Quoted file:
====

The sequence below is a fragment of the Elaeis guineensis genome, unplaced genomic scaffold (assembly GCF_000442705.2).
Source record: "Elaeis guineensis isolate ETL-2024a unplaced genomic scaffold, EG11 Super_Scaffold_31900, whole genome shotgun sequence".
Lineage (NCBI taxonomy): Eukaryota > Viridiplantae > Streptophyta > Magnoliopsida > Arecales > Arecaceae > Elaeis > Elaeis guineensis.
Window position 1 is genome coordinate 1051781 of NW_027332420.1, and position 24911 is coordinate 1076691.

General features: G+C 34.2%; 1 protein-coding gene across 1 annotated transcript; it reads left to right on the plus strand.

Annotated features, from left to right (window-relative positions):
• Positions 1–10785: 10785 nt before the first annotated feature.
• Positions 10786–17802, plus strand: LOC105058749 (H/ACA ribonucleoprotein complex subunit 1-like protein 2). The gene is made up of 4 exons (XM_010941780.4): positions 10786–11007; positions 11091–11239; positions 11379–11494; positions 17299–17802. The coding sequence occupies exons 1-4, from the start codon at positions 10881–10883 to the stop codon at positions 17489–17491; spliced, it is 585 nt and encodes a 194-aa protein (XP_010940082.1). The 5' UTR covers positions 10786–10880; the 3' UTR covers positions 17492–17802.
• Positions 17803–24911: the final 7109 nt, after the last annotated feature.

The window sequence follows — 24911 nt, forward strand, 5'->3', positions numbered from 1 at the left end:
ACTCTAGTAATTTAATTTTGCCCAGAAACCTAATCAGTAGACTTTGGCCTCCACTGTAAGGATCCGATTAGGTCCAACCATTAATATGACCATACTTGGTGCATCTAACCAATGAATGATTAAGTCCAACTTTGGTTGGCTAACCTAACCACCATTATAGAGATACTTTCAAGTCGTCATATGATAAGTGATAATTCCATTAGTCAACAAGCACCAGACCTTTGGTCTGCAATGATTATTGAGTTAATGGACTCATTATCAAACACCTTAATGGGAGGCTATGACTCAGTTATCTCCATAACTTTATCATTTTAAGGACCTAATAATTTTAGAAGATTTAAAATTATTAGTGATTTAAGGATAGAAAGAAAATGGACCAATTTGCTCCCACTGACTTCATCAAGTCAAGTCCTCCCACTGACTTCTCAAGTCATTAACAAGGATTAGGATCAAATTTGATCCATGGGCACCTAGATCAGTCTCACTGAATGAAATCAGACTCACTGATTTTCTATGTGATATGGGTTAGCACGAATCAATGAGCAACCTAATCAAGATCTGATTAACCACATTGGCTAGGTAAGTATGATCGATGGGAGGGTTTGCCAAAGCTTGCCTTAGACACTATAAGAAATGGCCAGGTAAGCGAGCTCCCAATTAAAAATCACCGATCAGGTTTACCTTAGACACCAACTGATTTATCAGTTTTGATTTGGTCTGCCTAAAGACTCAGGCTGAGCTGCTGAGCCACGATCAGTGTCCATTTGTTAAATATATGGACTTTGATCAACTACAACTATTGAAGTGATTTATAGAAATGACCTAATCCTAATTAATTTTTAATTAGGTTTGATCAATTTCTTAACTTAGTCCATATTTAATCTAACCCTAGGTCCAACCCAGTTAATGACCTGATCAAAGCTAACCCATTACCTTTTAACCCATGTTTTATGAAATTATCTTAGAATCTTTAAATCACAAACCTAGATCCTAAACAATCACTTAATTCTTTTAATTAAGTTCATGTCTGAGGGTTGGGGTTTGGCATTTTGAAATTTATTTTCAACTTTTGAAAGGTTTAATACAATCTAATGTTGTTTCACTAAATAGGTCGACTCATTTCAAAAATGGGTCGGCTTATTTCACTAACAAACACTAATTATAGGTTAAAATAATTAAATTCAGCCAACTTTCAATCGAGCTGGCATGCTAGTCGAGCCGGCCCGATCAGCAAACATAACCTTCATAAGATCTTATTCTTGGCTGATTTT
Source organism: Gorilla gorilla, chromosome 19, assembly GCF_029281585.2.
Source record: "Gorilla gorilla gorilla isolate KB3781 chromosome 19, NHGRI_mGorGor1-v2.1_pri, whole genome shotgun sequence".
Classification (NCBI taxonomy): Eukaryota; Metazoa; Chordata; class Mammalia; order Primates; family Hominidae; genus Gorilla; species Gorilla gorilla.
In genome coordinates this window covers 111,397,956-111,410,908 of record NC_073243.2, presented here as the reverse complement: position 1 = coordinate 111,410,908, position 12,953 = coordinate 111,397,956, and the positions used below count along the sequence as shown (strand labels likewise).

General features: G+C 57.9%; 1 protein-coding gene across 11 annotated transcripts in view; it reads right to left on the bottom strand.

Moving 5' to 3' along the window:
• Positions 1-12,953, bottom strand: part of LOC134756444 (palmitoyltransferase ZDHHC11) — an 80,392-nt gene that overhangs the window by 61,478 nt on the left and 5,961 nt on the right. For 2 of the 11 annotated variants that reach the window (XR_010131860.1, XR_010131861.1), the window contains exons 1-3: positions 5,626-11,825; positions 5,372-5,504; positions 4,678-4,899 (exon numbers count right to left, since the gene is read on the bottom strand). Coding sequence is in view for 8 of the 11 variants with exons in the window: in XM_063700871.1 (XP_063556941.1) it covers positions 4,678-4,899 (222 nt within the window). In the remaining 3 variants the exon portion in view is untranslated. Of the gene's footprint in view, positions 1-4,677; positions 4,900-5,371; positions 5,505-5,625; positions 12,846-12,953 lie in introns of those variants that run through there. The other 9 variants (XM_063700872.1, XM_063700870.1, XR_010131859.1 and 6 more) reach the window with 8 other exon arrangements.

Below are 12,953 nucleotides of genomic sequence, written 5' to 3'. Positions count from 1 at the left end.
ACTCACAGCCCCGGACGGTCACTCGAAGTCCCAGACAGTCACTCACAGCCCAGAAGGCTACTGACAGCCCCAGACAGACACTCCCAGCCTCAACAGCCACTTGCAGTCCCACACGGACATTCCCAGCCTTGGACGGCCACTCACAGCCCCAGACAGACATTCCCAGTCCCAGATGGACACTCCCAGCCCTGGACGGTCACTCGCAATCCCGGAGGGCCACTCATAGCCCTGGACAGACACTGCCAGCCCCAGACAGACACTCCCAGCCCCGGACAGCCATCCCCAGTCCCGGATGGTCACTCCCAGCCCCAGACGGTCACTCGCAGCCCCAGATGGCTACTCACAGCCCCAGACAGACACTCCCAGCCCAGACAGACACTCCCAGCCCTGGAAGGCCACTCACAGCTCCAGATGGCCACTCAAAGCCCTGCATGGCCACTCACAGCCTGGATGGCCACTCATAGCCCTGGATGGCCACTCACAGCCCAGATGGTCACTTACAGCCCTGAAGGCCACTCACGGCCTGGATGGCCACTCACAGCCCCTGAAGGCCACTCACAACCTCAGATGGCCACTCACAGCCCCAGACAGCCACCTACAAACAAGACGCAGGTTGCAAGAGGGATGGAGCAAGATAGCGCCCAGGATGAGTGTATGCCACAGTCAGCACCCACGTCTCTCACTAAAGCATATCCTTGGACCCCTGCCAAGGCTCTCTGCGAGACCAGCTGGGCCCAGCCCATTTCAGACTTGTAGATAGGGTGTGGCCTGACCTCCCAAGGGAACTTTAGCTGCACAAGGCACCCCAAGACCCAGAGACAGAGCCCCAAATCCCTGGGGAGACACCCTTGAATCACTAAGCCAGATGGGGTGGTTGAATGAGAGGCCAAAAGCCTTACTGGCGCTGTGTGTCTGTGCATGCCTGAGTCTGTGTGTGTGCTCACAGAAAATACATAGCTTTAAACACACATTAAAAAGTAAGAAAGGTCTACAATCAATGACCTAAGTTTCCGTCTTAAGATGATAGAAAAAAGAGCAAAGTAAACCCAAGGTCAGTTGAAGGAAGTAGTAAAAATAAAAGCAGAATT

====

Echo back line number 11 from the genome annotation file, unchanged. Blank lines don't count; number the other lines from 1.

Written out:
ACTCTAGTAATTTAATTTTGCCCAGAAACCTAATCAGTAGACTTTGGCCTCCACTGTAAGGATCCGATTAGGTCCAACCATTAATATGACCATACTTGGTGCATCTAACCAATGAATGATTAAGTCCAACTTTGGTTGGCTAACCTAACCACCATTATAGAGATACTTTCAAGTCGTCATATGATAAGTGATAATTCCATTAGTCAACAAGCACCAGACCTTTGGTCTGCAATGATTATTGAGTTAATGGACTCATTATCAAACACCTTAATGGGAGGCTATGACTCAGTTATCTCCATAACTTTATCATTTTAAGGACCTAATAATTTTAGAAGATTTAAAATTATTAGTGATTTAAGGATAGAAAGAAAATGGACCAATTTGCTCCCACTGACTTCATCAAGTCAAGTCCTCCCACTGACTTCTCAAGTCATTAACAAGGATTAGGATCAAATTTGATCCATGGGCACCTAGATCAGTCTCACTGAATGAAATCAGACTCACTGATTTTCTATGTGATATGGGTTAGCACGAATCAATGAGCAACCTAATCAAGATCTGATTAACCACATTGGCTAGGTAAGTATGATCGATGGGAGGGTTTGCCAAAGCTTGCCTTAGACACTATAAGAAATGGCCAGGTAAGCGAGCTCCCAATTAAAAATCACCGATCAGGTTTACCTTAGACACCAACTGATTTATCAGTTTTGATTTGGTCTGCCTAAAGACTCAGGCTGAGCTGCTGAGCCACGATCAGTGTCCATTTGTTAAATATATGGACTTTGATCAACTACAACTATTGAAGTGATTTATAGAAATGACCTAATCCTAATTAATTTTTAATTAGGTTTGATCAATTTCTTAACTTAGTCCATATTTAATCTAACCCTAGGTCCAACCCAGTTAATGACCTGATCAAAGCTAACCCATTACCTTTTAACCCATGTTTTATGAAATTATCTTAGAATCTTTAAATCACAAACCTAGATCCTAAACAATCACTTAATTCTTTTAATTAAGTTCATGTCTGAGGGTTGGGGTTTGGCATTTTGAAATTTATTTTCAACTTTTGAAAGGTTTAATACAATCTAATGTTGTTTCACTAAATAGGTCGACTCATTTCAAAAATGGGTCGGCTTATTTCACTAACAAACACTAATTATAGGTTAAAATAATTAAATTCAGCCAACTTTCAATCGAGCTGGCATGCTAGTCGAGCCGGCCCGATCAGCAAACATAACCTTCATAAGATCTTATTCTTGGCTGATTTT